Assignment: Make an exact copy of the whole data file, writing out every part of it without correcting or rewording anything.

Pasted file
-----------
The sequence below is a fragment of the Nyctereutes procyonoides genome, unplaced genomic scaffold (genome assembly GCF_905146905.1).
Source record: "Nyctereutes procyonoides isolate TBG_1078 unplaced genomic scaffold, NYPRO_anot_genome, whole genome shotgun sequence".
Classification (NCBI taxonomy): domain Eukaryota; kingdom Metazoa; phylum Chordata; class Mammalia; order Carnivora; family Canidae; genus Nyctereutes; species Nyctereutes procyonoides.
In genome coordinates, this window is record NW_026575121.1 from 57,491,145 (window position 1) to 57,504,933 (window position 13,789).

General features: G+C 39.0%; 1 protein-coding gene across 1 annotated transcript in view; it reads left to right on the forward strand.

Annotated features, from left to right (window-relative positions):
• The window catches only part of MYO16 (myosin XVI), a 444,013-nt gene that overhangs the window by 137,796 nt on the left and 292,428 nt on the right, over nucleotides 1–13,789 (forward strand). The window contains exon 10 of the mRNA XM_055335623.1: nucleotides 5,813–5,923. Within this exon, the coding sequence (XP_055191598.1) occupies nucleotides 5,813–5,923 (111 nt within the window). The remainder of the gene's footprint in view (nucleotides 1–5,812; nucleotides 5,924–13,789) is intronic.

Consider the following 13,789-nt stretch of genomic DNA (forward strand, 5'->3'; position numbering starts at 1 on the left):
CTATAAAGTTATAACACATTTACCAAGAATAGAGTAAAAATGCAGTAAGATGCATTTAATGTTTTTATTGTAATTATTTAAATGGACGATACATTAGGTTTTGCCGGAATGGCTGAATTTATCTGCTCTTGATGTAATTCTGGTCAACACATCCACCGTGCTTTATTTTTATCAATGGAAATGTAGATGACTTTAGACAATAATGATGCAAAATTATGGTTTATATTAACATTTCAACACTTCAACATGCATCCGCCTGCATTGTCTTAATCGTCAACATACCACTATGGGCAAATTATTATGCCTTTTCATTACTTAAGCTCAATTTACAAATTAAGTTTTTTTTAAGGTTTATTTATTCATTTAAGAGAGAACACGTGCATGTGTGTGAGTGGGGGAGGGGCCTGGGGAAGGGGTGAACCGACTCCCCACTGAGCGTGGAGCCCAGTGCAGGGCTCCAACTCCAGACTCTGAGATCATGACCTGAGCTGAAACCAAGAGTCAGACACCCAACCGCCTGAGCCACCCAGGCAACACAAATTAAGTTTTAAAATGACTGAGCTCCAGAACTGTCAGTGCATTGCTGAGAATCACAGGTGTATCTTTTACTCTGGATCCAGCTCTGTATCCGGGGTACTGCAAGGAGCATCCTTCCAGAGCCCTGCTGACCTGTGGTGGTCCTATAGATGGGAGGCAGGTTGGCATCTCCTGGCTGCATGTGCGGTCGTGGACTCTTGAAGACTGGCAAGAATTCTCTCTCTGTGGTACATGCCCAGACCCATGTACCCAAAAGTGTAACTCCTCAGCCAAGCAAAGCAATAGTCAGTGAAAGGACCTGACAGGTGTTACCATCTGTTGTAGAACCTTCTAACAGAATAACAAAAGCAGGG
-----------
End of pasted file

The sequence below is a fragment of the Nyctereutes procyonoides genome, unplaced genomic scaffold (genome assembly GCF_905146905.1).
Source record: "Nyctereutes procyonoides isolate TBG_1078 unplaced genomic scaffold, NYPRO_anot_genome, whole genome shotgun sequence".
Classification (NCBI taxonomy): domain Eukaryota; kingdom Metazoa; phylum Chordata; class Mammalia; order Carnivora; family Canidae; genus Nyctereutes; species Nyctereutes procyonoides.
In genome coordinates, this window is record NW_026575121.1 from 57,491,145 (window position 1) to 57,504,933 (window position 13,789).

General features: G+C 39.0%; 1 protein-coding gene across 1 annotated transcript in view; it reads left to right on the forward strand.

Annotated features, from left to right (window-relative positions):
• The window catches only part of MYO16 (myosin XVI), a 444,013-nt gene that overhangs the window by 137,796 nt on the left and 292,428 nt on the right, over nucleotides 1–13,789 (forward strand). The window contains exon 10 of the mRNA XM_055335623.1: nucleotides 5,813–5,923. Within this exon, the coding sequence (XP_055191598.1) occupies nucleotides 5,813–5,923 (111 nt within the window). The remainder of the gene's footprint in view (nucleotides 1–5,812; nucleotides 5,924–13,789) is intronic.

Consider the following 13,789-nt stretch of genomic DNA (forward strand, 5'->3'; position numbering starts at 1 on the left):
CTATAAAGTTATAACACATTTACCAAGAATAGAGTAAAAATGCAGTAAGATGCATTTAATGTTTTTATTGTAATTATTTAAATGGACGATACATTAGGTTTTGCCGGAATGGCTGAATTTATCTGCTCTTGATGTAATTCTGGTCAACACATCCACCGTGCTTTATTTTTATCAATGGAAATGTAGATGACTTTAGACAATAATGATGCAAAATTATGGTTTATATTAACATTTCAACACTTCAACATGCATCCGCCTGCATTGTCTTAATCGTCAACATACCACTATGGGCAAATTATTATGCCTTTTCATTACTTAAGCTCAATTTACAAATTAAGTTTTTTTTAAGGTTTATTTATTCATTTAAGAGAGAACACGTGCATGTGTGTGAGTGGGGGAGGGGCCTGGGGAAGGGGTGAACCGACTCCCCACTGAGCGTGGAGCCCAGTGCAGGGCTCCAACTCCAGACTCTGAGATCATGACCTGAGCTGAAACCAAGAGTCAGACACCCAACCGCCTGAGCCACCCAGGCAACACAAATTAAGTTTTAAAATGACTGAGCTCCAGAACTGTCAGTGCATTGCTGAGAATCACAGGTGTATCTTTTACTCTGGATCCAGCTCTGTATCCGGGGTACTGCAAGGAGCATCCTTCCAGAGCCCTGCTGACCTGTGGTGGTCCTATAGATGGGAGGCAGGTTGGCATCTCCTGGCTGCATGTGCGGTCGTGGACTCTTGAAGACTGGCAAGAATTCTCTCTCTGTGGTACATGCCCAGACCCATGTACCCAAAAGTGTAACTCCTCAGCCAAGCAAAGCAATAGTCAGTGAAAGGACCTGACAGGTGTTACCATCTGTTGTAGAACCTTCTAACAGAATAACAAAAGCAGGG